These 20 novels have libertarian themes such as human freedom, voluntarism, individualism, or anti-statism. Many other themes are present too. Some of the authors are themselves libertarians, some are not. No author is listed more than once. The order of the list is meaningless.
 Robert Heinlein’s The Moon is a Harsh Mistress (1966). This is the critically acclaimed book that inspired a young David Friedman to write Machinery of Freedom in 1969. All libertarian themes are at the forefront, told by a skilled writer at the peak of his creative powers.
 Yo Hua’s To Live (1993). The most human book I’ve ever read on the subject of life in Maoist China. We shouldn’t forget the lives destroyed by total statism in such a recent history, when that fanatic death cult controlled much more than North Korea.
 Ira Levin’s This Perfect Day (1970). Here, Ira Levin, author of The Stepford Wives and Rosemary’s Baby, gives us a false-utopia vision of the future where the State attempts to manage everyone’ lives through a supercomputer. Great book, very libertarian, and a nice antidote to utopian technocrat Zeitgeisters.
 Albert Camus’ The Plague (1947). This is the most political novel Camus wrote. Deserves its extremely good reputation. Individualism, freedom, community, and voluntary self-sacrifice are everpresent themes; libertarians will want to pay close attention to the character Raymond Rambert.
 Kurt Vonnegut’s Welcome to the Monkey House (1968). This is actually a collection of short stories by the legendary Vonnegut. All are good, but of special interest here is “Harrison Bergeron,” the story of a society in which the State has succeeded in making everyone equal… almost.
 Ray Bradbury’s Fahrenheit 451 (1953). A classic on statism, government censorship, mass apathy, and individual dissent.
 Mario Vargas Llosa’s Captain Pantoja and the Special Service (1973). Very funny satire on government bureaucracy. Masterfully uses humor to get serious points across. Llosa won the Nobel Prize in Literature for his work last year and he’s an outspoken libertarian - he’s even written articles for Reason magazine.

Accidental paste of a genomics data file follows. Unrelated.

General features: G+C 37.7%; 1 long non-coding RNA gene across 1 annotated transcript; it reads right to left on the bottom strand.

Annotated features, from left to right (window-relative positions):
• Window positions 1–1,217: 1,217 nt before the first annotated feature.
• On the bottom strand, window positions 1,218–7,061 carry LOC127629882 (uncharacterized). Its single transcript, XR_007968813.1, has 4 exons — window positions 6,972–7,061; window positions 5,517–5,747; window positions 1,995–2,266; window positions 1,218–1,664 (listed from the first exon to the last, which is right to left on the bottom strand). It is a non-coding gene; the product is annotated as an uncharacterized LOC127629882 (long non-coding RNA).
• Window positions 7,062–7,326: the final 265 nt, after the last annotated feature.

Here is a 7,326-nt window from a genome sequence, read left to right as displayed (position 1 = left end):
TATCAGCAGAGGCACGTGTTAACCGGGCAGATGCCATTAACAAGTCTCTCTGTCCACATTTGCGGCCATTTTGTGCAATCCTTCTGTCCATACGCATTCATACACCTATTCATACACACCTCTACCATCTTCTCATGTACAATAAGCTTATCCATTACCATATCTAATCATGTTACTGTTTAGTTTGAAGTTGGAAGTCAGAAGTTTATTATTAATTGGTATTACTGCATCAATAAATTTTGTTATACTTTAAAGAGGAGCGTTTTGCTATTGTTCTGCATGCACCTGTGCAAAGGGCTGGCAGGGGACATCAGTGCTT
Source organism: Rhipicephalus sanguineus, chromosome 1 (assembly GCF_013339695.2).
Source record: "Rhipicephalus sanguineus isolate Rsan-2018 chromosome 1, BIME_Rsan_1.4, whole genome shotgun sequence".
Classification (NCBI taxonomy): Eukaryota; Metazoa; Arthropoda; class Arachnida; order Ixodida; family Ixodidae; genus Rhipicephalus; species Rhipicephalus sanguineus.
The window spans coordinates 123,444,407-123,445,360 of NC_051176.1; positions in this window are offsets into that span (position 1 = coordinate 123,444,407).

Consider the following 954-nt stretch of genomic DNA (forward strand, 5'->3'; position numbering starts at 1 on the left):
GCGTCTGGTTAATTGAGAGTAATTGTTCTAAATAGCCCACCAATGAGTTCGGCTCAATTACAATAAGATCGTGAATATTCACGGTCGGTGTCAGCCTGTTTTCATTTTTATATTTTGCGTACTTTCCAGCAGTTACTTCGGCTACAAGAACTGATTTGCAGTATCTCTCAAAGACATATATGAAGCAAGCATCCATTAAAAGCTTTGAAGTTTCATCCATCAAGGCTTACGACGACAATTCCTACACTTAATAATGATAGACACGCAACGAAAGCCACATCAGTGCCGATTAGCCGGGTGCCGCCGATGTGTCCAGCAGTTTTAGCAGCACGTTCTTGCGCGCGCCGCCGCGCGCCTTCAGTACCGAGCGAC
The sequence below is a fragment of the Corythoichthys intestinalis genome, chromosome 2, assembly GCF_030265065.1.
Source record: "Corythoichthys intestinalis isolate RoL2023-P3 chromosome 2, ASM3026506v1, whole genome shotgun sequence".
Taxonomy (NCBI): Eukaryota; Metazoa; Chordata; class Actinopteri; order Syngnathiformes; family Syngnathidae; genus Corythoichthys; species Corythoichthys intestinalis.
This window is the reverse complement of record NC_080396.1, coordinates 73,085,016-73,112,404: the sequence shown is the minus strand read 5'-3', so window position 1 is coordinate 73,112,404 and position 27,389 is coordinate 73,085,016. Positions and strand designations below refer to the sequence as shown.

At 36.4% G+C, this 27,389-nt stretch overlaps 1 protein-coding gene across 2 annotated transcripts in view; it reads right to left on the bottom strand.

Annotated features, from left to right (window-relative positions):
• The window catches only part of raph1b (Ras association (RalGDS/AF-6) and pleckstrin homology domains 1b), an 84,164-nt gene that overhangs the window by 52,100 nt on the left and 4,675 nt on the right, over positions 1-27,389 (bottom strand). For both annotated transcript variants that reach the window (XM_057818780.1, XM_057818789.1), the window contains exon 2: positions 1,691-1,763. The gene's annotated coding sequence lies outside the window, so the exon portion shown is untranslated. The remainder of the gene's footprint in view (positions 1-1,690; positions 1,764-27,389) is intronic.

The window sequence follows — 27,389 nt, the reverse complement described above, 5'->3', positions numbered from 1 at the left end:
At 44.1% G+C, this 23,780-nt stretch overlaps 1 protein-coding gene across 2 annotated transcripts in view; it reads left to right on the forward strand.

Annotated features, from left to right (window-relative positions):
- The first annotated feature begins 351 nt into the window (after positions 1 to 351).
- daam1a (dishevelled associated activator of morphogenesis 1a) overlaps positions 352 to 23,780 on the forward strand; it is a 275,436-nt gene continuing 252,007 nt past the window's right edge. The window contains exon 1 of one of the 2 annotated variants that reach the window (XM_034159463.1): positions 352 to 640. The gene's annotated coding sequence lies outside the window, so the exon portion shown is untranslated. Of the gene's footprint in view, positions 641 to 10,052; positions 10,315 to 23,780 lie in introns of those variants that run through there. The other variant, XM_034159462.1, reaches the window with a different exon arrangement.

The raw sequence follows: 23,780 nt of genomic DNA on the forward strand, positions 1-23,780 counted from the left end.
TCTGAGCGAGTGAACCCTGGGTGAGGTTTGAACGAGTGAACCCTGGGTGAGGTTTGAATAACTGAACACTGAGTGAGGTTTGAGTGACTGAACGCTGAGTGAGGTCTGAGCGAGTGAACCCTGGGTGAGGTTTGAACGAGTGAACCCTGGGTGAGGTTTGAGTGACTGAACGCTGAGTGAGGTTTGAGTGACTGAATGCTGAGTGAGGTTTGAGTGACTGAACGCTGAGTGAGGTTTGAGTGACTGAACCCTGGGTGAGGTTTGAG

Czeslaw Milosz’ The Captive Mind (1953). This novel gives you total statism from the perspective of true believers. Milosz (a Polish poet who won the 1980 Nobel Prize in Literature) wanted to get inside the heads of the communists, to expose their thought processes, and he does so brilliantly.
 J. Neil Schulman’s Alongside Night (1979). Excellent novel describes the last two weeks before the collapse of the US government, and its happy aftermath.
 George Orwell’s Animal Farm (1945). If you’re a libertarian and you haven’t read this, you probably should.
 Aleksandr Solzhenitsyn’s One Day in the Life of Ivan Denisovich (1962). Another Nobel winner. One day in the life of an individual in the Soviet gulag. Devastating and hopeful.
 Alexandre Dumas’ The Count of Monte Cristo (1844). Themes in this classic are clear: retribution, freedom, fate, and the corruption of the State. “It seems to me the first care of government should be to set at liberty those who have suffered for their adherence to it.”
 Young-ha Kim’s I Have the Right to Destroy Myself (2007). South Korean novel touching on suicide, its criminalization by the State, and the primacy each individual has over knowing “what’s best” for him. A slightly depressing but very very well-written, thought-provoking book.
 J.R.R. Tolkien’s The Lord of the Rings (1955). Tolkien was a libertarian anti-statist and couldn’t help reflecting that in his epic, as he put it: “The story is cast in terms of a good side, and a bad side, beauty against ruthless ugliness, tyranny against kingship, moderated freedom with consent against compulsion that has long lost any object save mere power.”
 Franz Kafka’s The Trial (1925). Classic, bleak, mind-numbing, account of the individual human being lost in the mindless machine of government.
 Aldous Huxley’s Brave New World (1932). Another classic, thoroughly libertarian, and amazingly well-written.
 Ayn Rand’s We the Living (1936). Rand’s first novel. Anyone who doesn’t think Rand was a skilled writer should read this. It’s good. She wrote it before fully adopting her ‘Objectivist philosophy,’ which is not libertarianism and which I find seriously misguided. Anthem (1937) is a reasonable novella and the best introduction to that side of Rand.
 F. Paul Wilson’s An Enemy of the State (1980). Brilliant book about anti-statists who bring down an empire using black markets.
 Eugene Richter’s Pictures of the Socialistic Future (1893). Neglected novel about a socialist in Germany who witnesses the horrors of full-blown socialism. Reasonably well-written. What’s really impressive is the accuracy with which this book details the actual results of state socialism - decades before they actually began to occur. The Mises Institute has republished a good translation.
 E.E. Cummings’ EIMI (1933). This is, by far, the most challenging book to read on my list. Cummings was primarily a poet and this novel is written in an unusual stream-of-consciousness style that can be hard to follow. However, once you get used to it, it’s effective. Cummings was a young leftist artist coming out of Harvard, where many of his friends considered the Soviet Union a progressive utopia in the making. He went to see for himself and came back no longer a leftist. EIMI is his novelization of those travels through early communist Russia, and its a striking case for human freedom and against statism.
I should add to this list at a later time. :)